I seem to have been AWOL for months but in fact it's only been two weeks, one of which I spent in Cornwall on my hols... 'reading'. Well not just reading, we met up with lovely relatives and mooched around the cliffs and gardens of west Cornwall and generally had a nice time. I zoomed through three books too so I'll do a quick catch-up in this post.
First up, The Search by Nora Roberts.
Fiona Bristow lives on the island of Orcas off the coast of Washington State. Her life and business revolve around training dogs, although she always says it's as much about training their owners as it is about training the dogs. She and her own three dogs are also an important part of the region's canine rescue centre. Fiona is also a survivor. Some years ago she was kidnapped by a serial killer but managed to escape and it was down to her that he was eventually caught. But it came at a dreadful price and all she wants to do now is live a quiet life and forget what happened. But someone does not. A woman is killed using the original killer's trademarks but it can't be him as he's safely locked up in prison. When more murders follow, the FBI and Fiona realise that he is moving up the coast towards her and the safe life she's constructed for herself could be destroyed forever. Well, this was an excellent thriller type book. But it was a lot more than that. I learnt so much about dog training from this book and although that's not really my thing I thoroughly enjoyed it. Fiona's dogs, all named after movie stars from way back, were great characters in the story, every bit as much as the people. There is some romance, I wasn't mad keen on the love interest but that's ok. And the setting of coastal Washington State was absolutely 'wonderful'. Nora Roberts continues to impress with her standalone thrillers. I like how the books are not all about the killings, they concentrate a lot on people's lives and families and what makes them all tick. Pleased to say I have several more from her on my library pile.
Next, The West Country Winery by Lizzie Lovell. A lovely cousin gave me a bag of books while I was visiting and these next two are from that selection.
Chrissie and her family, husband and two girls, both from previous relationships, live a busy life in London and Chrissie likes it that way. She's an events manager and constantly juggling family life and career. She thinks they're all happy with life as it is but her husband, Rob, drops a bombshell one day. He says he's always wanted to cycle from Cape Town to Cairo, which is news to Chrissie, but Rob is adamant and plans to do it. Soon. Then Chrissie's parents, who own a winery in Devon, call for help. The grape harvest is ready but they can't manage alone, they need assistance. Chrissie decides to take the two girls to live in Devon while Rob is away for a year, but is she doing the right thing? There are thousands of these sorts of contemporary lit books around these days. I don't read them all the time but occasionally they're just what I'm in the mood for and this one was great fun. The author does a lovely line in gentle humour as the only adult in the room, Chrissie, deals with the demands, quirks and tantrums of just about everyone else in the story. I loved the Polish cleaner, Melina, who ends up going with them and turns out to know all about wine production. Priceless. Nicely written and I'll read more by this author as and when she writes it as I believe there are only two books available by her so far.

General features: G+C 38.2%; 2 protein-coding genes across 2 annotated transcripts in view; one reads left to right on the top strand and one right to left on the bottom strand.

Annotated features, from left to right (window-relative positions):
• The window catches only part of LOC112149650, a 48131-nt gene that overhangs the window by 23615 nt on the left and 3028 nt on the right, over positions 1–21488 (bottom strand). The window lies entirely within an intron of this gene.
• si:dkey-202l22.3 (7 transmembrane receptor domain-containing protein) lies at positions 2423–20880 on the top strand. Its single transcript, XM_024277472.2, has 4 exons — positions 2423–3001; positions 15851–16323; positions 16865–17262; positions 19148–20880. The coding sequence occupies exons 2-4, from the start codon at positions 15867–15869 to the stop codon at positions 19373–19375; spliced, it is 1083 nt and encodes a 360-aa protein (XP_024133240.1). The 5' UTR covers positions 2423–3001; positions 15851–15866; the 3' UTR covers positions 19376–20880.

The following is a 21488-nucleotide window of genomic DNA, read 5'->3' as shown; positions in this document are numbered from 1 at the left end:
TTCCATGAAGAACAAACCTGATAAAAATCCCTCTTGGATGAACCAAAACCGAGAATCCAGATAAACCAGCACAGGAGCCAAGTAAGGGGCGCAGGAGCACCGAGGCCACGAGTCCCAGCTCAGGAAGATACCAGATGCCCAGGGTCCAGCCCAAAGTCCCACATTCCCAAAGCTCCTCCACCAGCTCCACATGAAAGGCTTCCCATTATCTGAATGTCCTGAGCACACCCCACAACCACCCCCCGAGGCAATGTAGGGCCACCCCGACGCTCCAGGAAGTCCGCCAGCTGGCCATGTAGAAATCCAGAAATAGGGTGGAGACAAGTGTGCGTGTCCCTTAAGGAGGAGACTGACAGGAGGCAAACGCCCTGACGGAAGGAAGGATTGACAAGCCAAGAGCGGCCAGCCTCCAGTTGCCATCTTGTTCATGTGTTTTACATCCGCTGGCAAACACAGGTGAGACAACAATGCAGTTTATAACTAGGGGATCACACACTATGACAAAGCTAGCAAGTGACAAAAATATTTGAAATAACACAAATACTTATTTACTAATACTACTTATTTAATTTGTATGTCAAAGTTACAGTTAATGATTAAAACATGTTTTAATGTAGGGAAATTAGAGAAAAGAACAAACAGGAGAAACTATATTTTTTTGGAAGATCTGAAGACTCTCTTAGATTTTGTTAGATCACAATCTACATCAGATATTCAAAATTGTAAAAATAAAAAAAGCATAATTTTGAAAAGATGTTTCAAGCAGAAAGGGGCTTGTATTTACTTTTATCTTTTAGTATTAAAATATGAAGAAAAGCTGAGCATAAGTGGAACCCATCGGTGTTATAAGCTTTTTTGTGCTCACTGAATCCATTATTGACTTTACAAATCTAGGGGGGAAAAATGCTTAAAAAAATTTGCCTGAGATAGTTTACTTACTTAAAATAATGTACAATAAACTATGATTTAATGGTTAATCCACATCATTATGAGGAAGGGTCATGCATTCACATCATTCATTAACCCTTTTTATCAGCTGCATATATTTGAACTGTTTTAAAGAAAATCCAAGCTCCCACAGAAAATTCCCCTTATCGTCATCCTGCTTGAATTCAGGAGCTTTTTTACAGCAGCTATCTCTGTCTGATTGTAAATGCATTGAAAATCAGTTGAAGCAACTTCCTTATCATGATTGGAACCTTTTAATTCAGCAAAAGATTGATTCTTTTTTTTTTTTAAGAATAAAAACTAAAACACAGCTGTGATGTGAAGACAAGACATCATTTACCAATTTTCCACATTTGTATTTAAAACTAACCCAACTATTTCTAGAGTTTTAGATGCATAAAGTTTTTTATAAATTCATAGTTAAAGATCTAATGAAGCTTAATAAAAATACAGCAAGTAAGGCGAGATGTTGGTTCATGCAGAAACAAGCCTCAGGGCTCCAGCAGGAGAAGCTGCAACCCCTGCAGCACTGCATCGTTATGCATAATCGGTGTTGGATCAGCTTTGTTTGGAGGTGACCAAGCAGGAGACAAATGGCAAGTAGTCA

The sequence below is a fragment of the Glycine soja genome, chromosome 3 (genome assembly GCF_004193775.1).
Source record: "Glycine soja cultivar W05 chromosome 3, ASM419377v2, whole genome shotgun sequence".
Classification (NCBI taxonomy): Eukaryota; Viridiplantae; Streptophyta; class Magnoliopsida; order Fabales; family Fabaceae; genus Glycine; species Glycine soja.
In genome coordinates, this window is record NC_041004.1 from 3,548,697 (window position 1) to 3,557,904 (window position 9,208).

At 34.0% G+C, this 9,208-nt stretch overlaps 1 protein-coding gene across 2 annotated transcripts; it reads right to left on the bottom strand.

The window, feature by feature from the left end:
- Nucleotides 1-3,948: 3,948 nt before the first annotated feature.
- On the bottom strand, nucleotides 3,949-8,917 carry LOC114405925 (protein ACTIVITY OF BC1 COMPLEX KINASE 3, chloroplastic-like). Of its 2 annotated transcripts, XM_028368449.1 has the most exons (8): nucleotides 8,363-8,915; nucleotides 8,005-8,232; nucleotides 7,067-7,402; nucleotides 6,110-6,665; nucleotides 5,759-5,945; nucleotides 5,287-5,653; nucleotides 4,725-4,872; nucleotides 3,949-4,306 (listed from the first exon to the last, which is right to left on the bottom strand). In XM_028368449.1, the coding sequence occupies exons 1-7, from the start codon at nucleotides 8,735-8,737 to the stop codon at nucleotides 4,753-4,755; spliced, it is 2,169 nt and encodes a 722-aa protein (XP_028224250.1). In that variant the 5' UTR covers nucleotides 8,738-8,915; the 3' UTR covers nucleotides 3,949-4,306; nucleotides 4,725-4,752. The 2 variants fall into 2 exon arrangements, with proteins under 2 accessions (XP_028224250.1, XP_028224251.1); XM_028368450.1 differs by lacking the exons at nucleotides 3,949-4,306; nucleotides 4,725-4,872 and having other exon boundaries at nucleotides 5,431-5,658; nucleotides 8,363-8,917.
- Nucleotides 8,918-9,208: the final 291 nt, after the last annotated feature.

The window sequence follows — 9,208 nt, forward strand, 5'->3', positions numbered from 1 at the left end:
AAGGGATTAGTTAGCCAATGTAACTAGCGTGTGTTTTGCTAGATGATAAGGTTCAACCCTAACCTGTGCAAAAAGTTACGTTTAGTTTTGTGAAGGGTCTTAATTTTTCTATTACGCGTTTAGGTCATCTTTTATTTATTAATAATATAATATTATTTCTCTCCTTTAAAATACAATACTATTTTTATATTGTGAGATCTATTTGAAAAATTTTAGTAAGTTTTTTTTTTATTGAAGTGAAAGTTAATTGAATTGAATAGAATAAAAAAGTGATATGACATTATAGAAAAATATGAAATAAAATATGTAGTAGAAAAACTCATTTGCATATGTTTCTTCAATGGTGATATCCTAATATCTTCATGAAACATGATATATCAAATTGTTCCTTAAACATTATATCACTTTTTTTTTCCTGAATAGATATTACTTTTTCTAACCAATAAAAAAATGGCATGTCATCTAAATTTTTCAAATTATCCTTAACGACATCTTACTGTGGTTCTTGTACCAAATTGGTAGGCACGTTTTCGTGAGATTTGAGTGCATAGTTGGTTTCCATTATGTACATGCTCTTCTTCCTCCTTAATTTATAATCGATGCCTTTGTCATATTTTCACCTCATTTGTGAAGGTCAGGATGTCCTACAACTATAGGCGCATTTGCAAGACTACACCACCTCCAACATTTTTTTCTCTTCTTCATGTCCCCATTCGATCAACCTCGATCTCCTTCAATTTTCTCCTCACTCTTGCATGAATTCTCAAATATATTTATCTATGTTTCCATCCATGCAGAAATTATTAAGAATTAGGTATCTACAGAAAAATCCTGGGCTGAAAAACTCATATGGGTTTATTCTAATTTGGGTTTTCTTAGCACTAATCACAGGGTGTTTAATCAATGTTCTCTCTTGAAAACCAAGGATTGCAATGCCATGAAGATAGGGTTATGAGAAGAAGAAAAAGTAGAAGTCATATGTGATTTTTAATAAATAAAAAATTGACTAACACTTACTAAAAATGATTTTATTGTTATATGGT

Lastly, Thursdays at Eight by Debbie Macomber.
Four women meet every Thursday morning at 8am to talk about what's going on in their lives and support each other. (I forget how they met but it came to an end and they wanted to continue meeting.) Liz is in her late fifties, widowed a few years ago and has a responsible job in a hospital. She's wondering whether or not start on a new relationship with a doctor. Clare, is very recently divorced, her husband having left her and their two older teenage sons for a much younger woman. Then something happens to him. Julia, happily married with two teens, a boy and a girl, suddenly finds she's pregnant. This is not necessarily welcome news... Karen is the youngest of the four, she's in her twenties and wants to be an actor. Her family are against this, parents and married sister, so life is a constant battle for her. Basically, we follow these four women for about a year as life happens to them. It was a good book, Macomber always concentrates on people and their stories and always has so much happening that you're on the edge of your seat a bit, wondering what's going to happen next. I didn't really feel I had a lot in common with any of the characters but that was fine, a good storyteller can make a reader interested in people no matter who or what they are. And our human problems are universal after all. This is set in California but that didn't really come over for me, I felt like it could've been anywhere apart from the acting mad Karen who I think might be quite typical of California. But not a bad read, all in all, I find I quite enjoy these contemporary stories, usually written by women and about women's lives. Makes a change from heaps of dead bodies and carnage all over the place. :-)
And it's now May already and I have no idea how we can be a third of the way through 2022. I turned 69 on Sunday too and am also wondering how that happened! I hope all is well with you and that you're finding some good books to read.